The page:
Chief’s Conference New Guidelines for Cervical Cancer Screening Kevin L. Gilliam II, MD Emory Family Medicine October 4, 2007
How New? • 2006 consensus guidelines: • American Society for Colposcopy and Cervical Pathology (ASCCP) consensus conference • Published • October 2007 • American Journal of Obstetrics and Gynecology
Background • s/p publication of 2001 guidelines key follow up results have returned from the National Cancer Institute sponsored ASCUS/LSIL Triage Study (ALTS) • 2004 - no guidelines proposed on how to manage HPV DNA testing data • There was also a need for changes to address special populations i.e. adolescents and postmenopausal
Special Considerations • The exact same cytologic result has a different risk of CIN2+ in various groups of women • Adolescent Women (<20y and >13y) • higher prevalence of HPV infections • more minor grade cytologic abnormalities • very low risk for invasive cervical cancer comparatively • Vast majority of HPV infections spontaneously clear within 2 years after infection and are of little long term significance
Atypical Squamous Cells of Undetermined Significance (ASC-US) • A program of DNA testing for high-risk types of HPV (16 and 18), repeat cervical cytologic testing, or colposcopy are all acceptable methods for managing women over the age of 20 years with ASC-US. • “reflex” HPV DNA testing is the preferred testing approach.
ASC-US cont’d • HPV DNA Negative • can be followed up with repeat cytologic testing at 12 months. • HPV DNA Positive • referred for colposcopic evaluation. • Post-colposcopy management • HPV positive but CIN not identified • HPV DNA testing at 12 months or repeat cytological testing at 6 and 12 months.
ASC-US cont’d • If repeat cytologic testing is used for managing women with ASC-US • Testing should be performed at 6-month intervals until 2 consecutive “negative for intraepithelial lesion or malignancy” results are obtained. • Colposcopy is recommended for women with ASC-US or greater cytologic abnormality on a repeat test. • After 2 repeat “negative for intraepithelial lesion or malignancy” results are obtained, women can return to routine cytologic screening • Because of the potential for overtreatment, the routine use of diagnostic excisional procedures such is unacceptable for women with an initial ASC-US in the absence of histologically diagnosed CIN 2,3
Special Populations - Adolescents • Prevalence of HPV DNA positivity changes with age among women with ASC-US. • Rates of HPV DNA positivity are much higher in younger, compared with older women with ASC-US • Follow-up with annual cytologic testing is recommended • At the 12-month follow-up • only adolescents with HSIL or greater on the repeat cytology should be referred to colposcopy • At the 24-month follow-up • ASC-US or greater result should be referred to colposcopy. • HPV DNA testing and colposcopy are unacceptable for adolescents with ASC-US. • If HPV testing is inadvertently performed, the results should not influence management.
Special Populations -Immunosuppressed • HIV-infected, other immunosuppressed women, and postmenopausal women with ASC-US should be managed in the same manner as women in the general population. • Studies have found a lower prevalence of CIN 2,3 and HPV DNA positivity; therefore, immunosuppressed women should be managed in the same manner as women in the general population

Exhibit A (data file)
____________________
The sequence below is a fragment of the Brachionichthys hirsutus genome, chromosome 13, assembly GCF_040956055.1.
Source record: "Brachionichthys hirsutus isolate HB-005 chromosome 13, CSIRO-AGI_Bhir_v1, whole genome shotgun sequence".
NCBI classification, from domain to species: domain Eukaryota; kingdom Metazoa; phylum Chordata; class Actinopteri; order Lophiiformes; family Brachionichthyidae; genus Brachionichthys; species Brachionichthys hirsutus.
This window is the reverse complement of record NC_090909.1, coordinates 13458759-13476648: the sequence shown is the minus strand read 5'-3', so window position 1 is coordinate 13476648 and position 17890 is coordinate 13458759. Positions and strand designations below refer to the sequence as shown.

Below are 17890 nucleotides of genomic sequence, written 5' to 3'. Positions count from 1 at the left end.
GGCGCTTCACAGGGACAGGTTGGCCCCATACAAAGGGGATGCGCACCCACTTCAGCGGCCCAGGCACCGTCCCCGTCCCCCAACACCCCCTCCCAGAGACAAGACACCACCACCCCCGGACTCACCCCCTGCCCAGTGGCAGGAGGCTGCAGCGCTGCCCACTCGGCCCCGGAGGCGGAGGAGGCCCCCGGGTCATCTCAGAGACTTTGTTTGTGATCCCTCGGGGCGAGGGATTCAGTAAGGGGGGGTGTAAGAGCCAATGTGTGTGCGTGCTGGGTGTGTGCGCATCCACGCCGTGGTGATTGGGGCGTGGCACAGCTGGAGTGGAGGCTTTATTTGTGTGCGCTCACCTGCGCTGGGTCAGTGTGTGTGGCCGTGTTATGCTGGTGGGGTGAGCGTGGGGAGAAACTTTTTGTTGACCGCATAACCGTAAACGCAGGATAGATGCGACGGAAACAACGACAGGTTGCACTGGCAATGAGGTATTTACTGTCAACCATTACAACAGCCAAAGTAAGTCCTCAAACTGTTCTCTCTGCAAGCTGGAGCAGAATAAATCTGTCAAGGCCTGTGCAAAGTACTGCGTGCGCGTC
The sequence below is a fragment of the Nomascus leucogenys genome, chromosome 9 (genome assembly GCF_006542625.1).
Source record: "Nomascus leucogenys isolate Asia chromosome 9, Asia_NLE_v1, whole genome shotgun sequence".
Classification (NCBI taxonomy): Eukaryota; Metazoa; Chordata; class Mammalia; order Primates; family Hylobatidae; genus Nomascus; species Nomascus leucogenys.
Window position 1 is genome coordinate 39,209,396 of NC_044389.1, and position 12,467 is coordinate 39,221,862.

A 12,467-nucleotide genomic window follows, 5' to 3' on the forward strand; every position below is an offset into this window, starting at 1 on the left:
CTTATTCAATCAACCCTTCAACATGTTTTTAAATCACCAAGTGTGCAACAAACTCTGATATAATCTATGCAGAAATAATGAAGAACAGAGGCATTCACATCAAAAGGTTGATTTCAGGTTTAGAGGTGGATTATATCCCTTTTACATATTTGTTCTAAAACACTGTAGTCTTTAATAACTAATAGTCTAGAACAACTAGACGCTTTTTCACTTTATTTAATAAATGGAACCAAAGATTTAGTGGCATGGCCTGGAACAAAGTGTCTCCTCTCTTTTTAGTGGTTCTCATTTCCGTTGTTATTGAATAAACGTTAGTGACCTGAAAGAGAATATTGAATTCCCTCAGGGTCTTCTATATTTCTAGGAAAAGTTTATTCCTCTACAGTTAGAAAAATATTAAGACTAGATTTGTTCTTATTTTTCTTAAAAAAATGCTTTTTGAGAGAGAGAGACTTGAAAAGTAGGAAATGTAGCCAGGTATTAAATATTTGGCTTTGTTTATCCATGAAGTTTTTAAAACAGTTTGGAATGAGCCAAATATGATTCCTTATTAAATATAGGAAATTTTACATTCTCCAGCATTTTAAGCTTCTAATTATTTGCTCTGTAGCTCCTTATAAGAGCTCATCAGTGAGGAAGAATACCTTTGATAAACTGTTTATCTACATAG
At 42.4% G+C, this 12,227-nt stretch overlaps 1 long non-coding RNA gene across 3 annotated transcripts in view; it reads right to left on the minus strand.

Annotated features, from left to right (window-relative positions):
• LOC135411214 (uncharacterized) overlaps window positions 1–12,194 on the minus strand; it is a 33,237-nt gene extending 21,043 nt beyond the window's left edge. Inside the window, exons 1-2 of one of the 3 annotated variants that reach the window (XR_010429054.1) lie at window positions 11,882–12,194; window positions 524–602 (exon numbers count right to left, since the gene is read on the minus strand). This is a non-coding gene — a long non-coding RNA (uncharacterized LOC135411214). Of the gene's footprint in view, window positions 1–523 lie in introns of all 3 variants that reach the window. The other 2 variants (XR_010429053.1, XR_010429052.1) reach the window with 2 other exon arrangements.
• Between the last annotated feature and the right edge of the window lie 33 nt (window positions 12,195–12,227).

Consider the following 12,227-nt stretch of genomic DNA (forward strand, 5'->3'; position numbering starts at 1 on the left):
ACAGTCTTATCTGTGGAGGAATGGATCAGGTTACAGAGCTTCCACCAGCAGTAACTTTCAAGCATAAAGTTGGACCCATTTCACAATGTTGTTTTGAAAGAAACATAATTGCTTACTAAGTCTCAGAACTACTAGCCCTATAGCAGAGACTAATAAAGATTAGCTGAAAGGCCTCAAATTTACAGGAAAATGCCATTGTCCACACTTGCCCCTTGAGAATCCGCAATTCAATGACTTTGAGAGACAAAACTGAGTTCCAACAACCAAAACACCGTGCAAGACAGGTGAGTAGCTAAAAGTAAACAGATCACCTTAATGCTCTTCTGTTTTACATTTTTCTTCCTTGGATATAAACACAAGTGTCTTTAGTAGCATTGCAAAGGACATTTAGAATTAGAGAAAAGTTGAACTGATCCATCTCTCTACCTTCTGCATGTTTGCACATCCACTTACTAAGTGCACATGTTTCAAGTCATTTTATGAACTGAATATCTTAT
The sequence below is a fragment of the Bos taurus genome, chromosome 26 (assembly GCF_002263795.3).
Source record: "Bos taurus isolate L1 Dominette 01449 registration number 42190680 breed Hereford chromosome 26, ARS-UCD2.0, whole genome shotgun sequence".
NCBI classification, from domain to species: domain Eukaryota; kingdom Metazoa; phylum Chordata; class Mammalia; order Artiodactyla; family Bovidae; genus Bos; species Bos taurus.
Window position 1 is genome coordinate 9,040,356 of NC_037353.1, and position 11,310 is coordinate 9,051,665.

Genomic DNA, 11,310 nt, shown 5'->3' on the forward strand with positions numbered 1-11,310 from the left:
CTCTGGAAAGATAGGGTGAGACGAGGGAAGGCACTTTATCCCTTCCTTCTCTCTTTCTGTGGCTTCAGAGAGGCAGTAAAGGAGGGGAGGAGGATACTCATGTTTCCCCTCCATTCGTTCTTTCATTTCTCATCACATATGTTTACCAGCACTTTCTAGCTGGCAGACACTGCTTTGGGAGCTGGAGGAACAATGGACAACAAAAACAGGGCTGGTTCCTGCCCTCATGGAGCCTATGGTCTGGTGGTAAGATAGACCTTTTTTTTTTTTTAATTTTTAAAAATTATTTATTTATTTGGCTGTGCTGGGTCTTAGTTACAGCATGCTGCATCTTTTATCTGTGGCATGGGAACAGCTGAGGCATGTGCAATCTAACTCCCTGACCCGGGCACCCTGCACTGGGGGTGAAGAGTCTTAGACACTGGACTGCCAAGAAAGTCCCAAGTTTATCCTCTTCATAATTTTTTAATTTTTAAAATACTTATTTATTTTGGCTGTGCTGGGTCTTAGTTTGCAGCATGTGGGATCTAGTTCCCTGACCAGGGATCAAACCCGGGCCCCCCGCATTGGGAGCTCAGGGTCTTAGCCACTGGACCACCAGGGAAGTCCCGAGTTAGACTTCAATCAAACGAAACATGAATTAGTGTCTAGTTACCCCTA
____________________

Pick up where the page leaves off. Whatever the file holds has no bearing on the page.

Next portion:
Special Populations - Pregnant • Management options for pregnant women over the age of 20 years with ASC-US are identical to those described for nonpregnant women • acceptable to defer colposcopy until at least 6 weeks postpartum. • Unacceptable – endocervical curettage
Atypical Squamous Cells, cannot exclude HSIL (ASC-H) • Prevalence of CIN 2,3 is higher among women with ASC-H than women with ASC-US. • Because of this, ASC-H should be considered to represent equivocal HSIL • Refer for colposcopic evaluation. • In women in whom CIN 2,3 is not identified, follow-up with HPV DNA testing at 12 months or cytological testing at 6 and 12 months is acceptable. • Referral to colposcopy is recommended for women who subsequently test positive for HPV DNA or who are found to have ASC-US or greater on their repeat cytologic tests. • If the HPV DNA test is negative or if 2 consecutive repeat cytologic tests are negative for intraepithelial lesion or malignancy, return to routine cytologic screening is recommended
Low-grade Squamous Intraepithelial Lesions (LSIL) • Over the last decade • Rate of LSIL has increased in the United States and in 2003 the mean LSIL reporting rate was 2.9% for liquid-based specimens. • A result of LSIL is a good indicator of HPV infection • Recent metaanalysis reported that the pooled estimate of high risk (oncogenic) HPV DNA positivity among women with LSIL was 76.6% • The prevalence of CIN 2 or greater identified at initial colposcopy among women with LSIL is 12-16% • Colposcopy is recommended for managing women with LSIL, except in special populations
LSIL cont’d • Data from ALTS indicate that the risk of CIN 2,3 is the same in women with LSIL and those with ASC-US who are high risk (oncogenic) HPV DNA positive. • Manage both groups of women in an identical manner except in special populations
Special Populations - Adolescents • Follow-up with annual cytologic testing is recommended • At the 12-month followup, only adolescents with HSIL or greater on the repeat cytology should be referred to colposcopy. • At the 24-month follow-up, those with an ASC-US or greater result should be referred to colposcopy. • HPV DNA testing is unacceptable for adolescents with LSIL. • If HPV DNA testing is inadvertently performed, the results should not influence management
Special Populations - Postmenopausal • Acceptable options for management include “reflex” HPV DNA testing, repeat cytological testing at 6 and 12 months, and colposcopy. • If the HPV DNA test is negative or CIN is not identified at colposcopy, repeat cytology in 12 months is recommended. • If either the HPV DNA test is positive or the repeat cytology is ASC-US or greater, colposcopy is recommended
Special Populations - Pregnant • Colposcopy is preferred for pregnant, nonadolescent women with LSIL cytology • Deferring the initial colposcopy until at least 6 weeks postpartum is acceptable • In pregnant women who have no cytologic, histologic, or colposcopically suspected CIN 2,3 or cancer at the initial colposcopy, postpartum follow-up is recommended. • Additional colposcopic and cytologic examinations during pregnancy are unacceptable for these women
High grade Squamous Intraepithelial Lesions (HSIL) • HSIL on cytology carries a high risk for significant cervical disease. • A single colposcopic examination identifies CIN 2 or greater in 53-66% of women with HSIL • CIN 2 or greater is diagnosed in 84-97% of women evaluated using a loop electrosurgical excision procedure. • Approximately 2% of women with HSIL have invasive cancer